Urban Development

ClearWater's Lofty Vision for Downtown

September 8, 2015 Written by

Published in Urban Development

The view atop the rooftop deck at Broadway Park Lofts looks postcard perfect with the city’s burgeoning skyline framed against the Wasatch Mountains. The sense of place, at once urban and alpine, is intensely and uniquely Salt Lake. Contrast this with the condo’s cutting-edge interiors—built around a communal courtyard with a backlit, five story waterfall, live-work spaces and high-end modern finishes—and the development could highlight best practices in urban design from New York, Chicago or Los Angeles. Brick, steel and lots of glass, the Broadway Park Lofts represent a tipping point in urban life around Pioneer Park.

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“We are incredibly passionate about downtown,” said Micah Peters, CEO of ClearWater Homes, who took over the loft project a few years ago. “This kind of high density project is the evolution of our city. We really love this neighborhood and we believe that Pioneer Park is a fabulous asset that we can help make into something wonderful for the whole community.”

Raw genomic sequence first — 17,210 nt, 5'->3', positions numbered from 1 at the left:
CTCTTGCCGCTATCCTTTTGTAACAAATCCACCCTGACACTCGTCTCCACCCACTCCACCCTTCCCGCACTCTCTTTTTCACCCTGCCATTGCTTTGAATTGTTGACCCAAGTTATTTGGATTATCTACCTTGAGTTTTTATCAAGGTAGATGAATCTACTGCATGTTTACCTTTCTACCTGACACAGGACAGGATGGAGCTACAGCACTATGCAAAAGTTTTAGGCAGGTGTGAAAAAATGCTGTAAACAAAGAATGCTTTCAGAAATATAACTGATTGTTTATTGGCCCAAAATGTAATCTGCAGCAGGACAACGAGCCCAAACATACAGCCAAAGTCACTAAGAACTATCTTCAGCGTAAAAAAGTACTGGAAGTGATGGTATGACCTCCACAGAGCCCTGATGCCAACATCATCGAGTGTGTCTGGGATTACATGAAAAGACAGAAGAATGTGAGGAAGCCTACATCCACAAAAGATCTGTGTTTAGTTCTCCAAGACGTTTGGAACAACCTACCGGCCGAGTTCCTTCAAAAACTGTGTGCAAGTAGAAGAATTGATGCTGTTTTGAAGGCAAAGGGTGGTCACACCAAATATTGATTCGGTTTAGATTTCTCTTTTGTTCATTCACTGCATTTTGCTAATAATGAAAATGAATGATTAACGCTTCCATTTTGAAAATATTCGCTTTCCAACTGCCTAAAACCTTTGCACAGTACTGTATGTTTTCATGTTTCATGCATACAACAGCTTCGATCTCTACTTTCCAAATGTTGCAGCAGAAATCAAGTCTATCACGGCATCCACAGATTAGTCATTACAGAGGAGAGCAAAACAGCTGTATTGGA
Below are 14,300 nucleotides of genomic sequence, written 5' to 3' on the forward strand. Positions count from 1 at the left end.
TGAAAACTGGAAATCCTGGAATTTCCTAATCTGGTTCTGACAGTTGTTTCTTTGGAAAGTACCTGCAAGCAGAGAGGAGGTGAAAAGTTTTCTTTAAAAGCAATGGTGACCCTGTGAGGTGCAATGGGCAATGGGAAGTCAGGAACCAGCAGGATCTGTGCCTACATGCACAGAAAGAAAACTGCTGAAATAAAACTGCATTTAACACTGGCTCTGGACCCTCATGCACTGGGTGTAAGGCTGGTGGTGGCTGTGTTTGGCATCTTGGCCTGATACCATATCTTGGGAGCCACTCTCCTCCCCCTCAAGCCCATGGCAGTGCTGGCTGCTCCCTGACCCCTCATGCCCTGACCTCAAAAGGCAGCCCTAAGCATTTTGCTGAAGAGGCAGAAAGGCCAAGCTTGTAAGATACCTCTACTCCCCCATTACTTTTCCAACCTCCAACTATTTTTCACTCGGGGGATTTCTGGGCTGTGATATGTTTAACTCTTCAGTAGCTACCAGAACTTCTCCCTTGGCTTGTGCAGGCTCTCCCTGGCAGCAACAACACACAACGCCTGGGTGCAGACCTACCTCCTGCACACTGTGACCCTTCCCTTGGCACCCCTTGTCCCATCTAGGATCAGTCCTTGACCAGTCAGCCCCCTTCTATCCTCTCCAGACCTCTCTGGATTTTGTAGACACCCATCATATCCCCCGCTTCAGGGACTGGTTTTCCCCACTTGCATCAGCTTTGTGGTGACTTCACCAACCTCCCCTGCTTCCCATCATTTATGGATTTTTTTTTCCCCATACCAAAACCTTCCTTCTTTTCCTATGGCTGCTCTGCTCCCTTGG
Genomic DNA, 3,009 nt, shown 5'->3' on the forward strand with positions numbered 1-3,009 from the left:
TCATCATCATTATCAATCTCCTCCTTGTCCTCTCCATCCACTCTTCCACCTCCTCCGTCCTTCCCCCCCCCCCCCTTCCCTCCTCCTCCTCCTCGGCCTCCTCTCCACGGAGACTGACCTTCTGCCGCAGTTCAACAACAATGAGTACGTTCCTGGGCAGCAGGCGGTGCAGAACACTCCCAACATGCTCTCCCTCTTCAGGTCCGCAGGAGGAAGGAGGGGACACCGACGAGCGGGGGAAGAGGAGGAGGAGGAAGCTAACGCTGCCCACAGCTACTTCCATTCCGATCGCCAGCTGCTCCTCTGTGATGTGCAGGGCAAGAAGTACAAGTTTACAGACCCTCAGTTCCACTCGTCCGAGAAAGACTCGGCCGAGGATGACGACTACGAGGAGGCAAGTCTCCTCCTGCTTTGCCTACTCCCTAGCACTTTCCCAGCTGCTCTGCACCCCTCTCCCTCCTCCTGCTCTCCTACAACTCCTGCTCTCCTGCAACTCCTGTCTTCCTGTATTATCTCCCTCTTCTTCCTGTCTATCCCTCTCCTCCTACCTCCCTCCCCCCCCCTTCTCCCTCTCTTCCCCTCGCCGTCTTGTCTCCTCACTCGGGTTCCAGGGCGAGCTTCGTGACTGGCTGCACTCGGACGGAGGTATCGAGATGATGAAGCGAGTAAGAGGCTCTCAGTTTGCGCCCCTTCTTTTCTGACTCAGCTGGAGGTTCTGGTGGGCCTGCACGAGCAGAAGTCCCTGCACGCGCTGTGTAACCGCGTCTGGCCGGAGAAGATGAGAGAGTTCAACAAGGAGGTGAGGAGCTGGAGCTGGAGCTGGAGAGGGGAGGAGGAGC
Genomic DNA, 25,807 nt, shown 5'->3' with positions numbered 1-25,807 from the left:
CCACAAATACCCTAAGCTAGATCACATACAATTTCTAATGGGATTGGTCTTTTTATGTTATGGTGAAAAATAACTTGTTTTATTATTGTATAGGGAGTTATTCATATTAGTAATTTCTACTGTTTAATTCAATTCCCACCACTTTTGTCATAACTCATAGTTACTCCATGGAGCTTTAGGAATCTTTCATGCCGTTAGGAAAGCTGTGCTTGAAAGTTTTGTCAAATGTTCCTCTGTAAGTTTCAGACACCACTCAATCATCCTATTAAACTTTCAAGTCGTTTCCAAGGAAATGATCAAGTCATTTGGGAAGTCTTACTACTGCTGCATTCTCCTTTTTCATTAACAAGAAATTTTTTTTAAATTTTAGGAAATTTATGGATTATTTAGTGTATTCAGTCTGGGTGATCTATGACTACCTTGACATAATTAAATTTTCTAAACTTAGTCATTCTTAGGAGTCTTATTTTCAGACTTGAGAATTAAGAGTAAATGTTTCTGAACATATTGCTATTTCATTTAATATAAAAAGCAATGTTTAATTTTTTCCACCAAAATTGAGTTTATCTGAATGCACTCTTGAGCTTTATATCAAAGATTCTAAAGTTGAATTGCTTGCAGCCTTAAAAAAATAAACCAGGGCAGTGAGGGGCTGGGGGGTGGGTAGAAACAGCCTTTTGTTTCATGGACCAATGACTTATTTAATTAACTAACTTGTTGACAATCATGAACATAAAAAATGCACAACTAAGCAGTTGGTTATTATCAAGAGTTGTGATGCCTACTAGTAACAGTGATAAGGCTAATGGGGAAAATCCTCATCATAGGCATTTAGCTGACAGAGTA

Broadway Park was the brainchild of visionary Salt Lake architect Ken Millo who developed the Firestone Building and Uffen’s Marketplace next door. The 2007 housing market bust kept the project in limbo for several years. But with support from the Redevelopment Agency, ClearWater doubled down on the loft development a few years ago, ironed out financing issues and brought the project to market. The finished product is a striking example of new urbanism.

“A prominent for-sale condo development like this is kind of like public nudity,” says Peters. “You put everything you have out on the line for public inspection. You are totally vulnerable waiting for the condos to sell and you learn something important with every development. You are rewarded or penalized for the quality of the project and your design decisions.”

The results speak for themselves. With an average price of $360 per square foot, the Broadway Park Lofts achieved one of the highest sales velocities in downtown Salt Lake history. Owners include an incredible range of income, age and socioeconomic status. Condo prices range from $140,000 for 400 square foot , two-story live work studios, to $1.3 million for a penthouse suite with a 1,200 square foot rooftop garden overlooking Pioneer Park.